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Title: Effects of intrauterine food restriction and long-term dietary supplementation with L-arginine on age-related changes in renal function and structure of rats
Authors: Gil, Frida Zaladek [UNIFESP]
Lucas, Sandra Regina Rodrigues [UNIFESP]
Gomes, Guiomar Nascimento [UNIFESP]
Cavanal, Maria de Fátima [UNIFESP]
Coimbra, Terezila Machado
Universidade Federal de São Paulo (UNIFESP)
Universidade de São Paulo (USP)
Issue Date: 1-May-2005
Publisher: Int Pediatric Research Foundation, Inc
Citation: Pediatric Research. Baltimore: Int Pediatric Research Foundation, Inc, v. 57, n. 5, p. 724-731, 2005.
Abstract: We have previously demonstrated that restricting intrauterine food by 50% in 3-mo-old rats produced lower nephron numbers and early-onset hypertension, the latter being normalized by L-arginine administration. in 18-mo-old rats, such restriction increased glomerulosclerosis. in this study, we expanded our investigation, evaluating functional, morphologic, and immunohistochemical parameters in intrauterine-food-restricted 18-mo-old rats, either receiving L-arginine (RA18) or not (R18). Age-matched, non-food-restricted controls were assigned to similar groups with L-arginine (CA18) and without (C18). After weaning, L-arginine was given daily for 17 mo. No functional or morphologic changes were observed in C IS rats. the R18 rats developed early-onset hypertension, which persisted throughout the observation period, as well its significant proteinuria from 12 mo on. in RA18 rats, L-arginine decreased both blood pressure levels and proteinuria, and glomerular diameter was si,significantly smaller than in R18 rats (115.63 +/- 2.2 versus 134.8 +/- 1.0 mu m, p < 0.05). However, in RA18 rats, glomerular filtration rate remained depressed. Although L-arginine prevented glomerulosclerosis (R18 = 14%, RA18 = 4%; p < 0.05), glomerular expression of fibronectin and desmin was still greater in RA18 rats than in controls. Our data show that, although L-arginine prevented hypertension and proteinuria, glomerular injury still occurred, suggesting that intrauterine food restriction may be one of the leading causes of impaired renal function in adult life.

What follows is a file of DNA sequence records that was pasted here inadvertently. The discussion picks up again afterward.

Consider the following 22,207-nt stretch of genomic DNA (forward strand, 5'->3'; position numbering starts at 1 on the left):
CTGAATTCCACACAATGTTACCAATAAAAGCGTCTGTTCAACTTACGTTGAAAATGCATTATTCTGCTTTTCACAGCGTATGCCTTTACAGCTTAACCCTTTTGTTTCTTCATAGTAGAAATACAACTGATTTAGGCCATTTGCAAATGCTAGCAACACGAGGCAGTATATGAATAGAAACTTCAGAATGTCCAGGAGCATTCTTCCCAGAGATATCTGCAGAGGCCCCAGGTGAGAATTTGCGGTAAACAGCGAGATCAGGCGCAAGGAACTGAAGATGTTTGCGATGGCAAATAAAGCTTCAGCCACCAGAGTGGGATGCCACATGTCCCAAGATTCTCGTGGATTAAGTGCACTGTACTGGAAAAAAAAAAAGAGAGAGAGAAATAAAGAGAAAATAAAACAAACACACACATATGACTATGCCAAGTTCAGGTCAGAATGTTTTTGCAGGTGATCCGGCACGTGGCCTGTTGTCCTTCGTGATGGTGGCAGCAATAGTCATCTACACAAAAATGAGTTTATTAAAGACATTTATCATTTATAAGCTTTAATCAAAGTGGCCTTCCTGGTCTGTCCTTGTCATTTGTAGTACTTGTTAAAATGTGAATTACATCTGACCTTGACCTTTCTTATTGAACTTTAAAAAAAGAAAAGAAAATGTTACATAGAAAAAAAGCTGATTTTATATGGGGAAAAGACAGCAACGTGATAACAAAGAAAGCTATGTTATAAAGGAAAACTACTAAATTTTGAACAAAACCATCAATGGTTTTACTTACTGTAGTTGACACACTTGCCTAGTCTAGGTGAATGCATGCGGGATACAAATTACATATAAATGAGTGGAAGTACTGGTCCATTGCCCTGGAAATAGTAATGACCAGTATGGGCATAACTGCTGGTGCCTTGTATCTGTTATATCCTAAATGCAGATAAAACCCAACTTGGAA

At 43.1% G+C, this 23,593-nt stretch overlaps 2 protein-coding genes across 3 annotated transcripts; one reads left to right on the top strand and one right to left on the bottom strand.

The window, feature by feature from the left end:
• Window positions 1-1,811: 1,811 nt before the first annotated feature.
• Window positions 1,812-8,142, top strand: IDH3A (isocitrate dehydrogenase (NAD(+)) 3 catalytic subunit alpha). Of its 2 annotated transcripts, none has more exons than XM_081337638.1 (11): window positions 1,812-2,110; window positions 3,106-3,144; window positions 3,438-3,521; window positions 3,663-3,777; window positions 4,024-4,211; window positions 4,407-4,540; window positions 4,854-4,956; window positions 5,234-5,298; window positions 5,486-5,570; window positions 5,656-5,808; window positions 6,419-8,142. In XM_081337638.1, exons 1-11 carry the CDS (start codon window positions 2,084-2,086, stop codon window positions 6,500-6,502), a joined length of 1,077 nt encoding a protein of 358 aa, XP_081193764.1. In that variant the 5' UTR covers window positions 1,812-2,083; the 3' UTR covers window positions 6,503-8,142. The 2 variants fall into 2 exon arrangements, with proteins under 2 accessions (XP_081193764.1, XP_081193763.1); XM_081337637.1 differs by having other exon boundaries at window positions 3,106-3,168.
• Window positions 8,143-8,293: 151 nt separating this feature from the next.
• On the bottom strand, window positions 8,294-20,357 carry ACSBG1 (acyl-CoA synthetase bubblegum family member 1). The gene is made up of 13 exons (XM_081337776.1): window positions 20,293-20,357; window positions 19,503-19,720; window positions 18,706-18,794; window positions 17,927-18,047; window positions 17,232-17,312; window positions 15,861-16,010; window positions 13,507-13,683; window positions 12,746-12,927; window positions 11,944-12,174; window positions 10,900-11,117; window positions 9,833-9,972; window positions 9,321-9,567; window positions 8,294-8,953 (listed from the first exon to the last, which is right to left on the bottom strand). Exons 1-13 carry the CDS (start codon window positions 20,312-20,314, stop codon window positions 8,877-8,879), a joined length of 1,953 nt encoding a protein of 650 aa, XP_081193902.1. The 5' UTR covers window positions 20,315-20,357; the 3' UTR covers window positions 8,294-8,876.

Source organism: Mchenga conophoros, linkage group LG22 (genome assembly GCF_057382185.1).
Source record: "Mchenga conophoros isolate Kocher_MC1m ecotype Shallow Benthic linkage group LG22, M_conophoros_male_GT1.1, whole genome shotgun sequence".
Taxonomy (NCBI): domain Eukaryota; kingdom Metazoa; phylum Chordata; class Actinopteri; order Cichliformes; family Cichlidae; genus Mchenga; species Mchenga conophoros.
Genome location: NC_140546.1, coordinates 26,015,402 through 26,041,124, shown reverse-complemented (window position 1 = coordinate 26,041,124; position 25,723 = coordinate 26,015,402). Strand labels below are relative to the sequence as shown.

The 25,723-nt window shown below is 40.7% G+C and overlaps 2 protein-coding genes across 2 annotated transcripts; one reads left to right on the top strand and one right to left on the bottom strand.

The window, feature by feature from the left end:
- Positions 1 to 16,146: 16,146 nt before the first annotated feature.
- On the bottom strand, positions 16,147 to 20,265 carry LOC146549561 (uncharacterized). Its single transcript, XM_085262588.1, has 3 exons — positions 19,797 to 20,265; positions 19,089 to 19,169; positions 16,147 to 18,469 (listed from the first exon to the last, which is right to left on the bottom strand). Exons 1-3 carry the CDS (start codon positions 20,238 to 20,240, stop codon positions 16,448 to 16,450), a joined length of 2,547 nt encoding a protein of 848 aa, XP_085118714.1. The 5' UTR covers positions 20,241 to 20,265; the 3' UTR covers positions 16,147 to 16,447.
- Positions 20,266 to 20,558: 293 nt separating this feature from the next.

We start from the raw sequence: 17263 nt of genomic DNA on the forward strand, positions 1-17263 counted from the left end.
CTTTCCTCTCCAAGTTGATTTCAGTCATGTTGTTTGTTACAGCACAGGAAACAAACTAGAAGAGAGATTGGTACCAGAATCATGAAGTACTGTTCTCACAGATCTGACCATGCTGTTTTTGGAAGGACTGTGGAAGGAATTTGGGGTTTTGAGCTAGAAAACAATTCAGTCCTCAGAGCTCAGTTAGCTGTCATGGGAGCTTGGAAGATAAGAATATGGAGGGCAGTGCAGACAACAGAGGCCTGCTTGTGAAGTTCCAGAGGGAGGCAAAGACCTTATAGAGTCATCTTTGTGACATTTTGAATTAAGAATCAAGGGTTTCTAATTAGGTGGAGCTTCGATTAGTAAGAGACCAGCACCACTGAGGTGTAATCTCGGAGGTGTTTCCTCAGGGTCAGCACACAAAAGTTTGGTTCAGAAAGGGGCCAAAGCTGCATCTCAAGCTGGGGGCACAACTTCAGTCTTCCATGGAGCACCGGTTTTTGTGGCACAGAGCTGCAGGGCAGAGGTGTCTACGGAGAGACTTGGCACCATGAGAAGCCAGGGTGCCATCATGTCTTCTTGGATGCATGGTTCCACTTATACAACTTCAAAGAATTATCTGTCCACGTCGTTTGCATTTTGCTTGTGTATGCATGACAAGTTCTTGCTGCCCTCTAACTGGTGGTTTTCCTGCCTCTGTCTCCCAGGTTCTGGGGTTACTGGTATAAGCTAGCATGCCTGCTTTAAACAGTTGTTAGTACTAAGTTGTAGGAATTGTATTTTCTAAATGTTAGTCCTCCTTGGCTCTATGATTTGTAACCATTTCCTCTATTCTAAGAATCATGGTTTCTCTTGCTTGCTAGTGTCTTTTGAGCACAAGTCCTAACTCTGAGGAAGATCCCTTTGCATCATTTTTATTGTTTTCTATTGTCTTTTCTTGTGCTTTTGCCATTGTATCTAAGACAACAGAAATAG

ISSN: 0031-3998
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Appears in Collections:Em verificação - Geral

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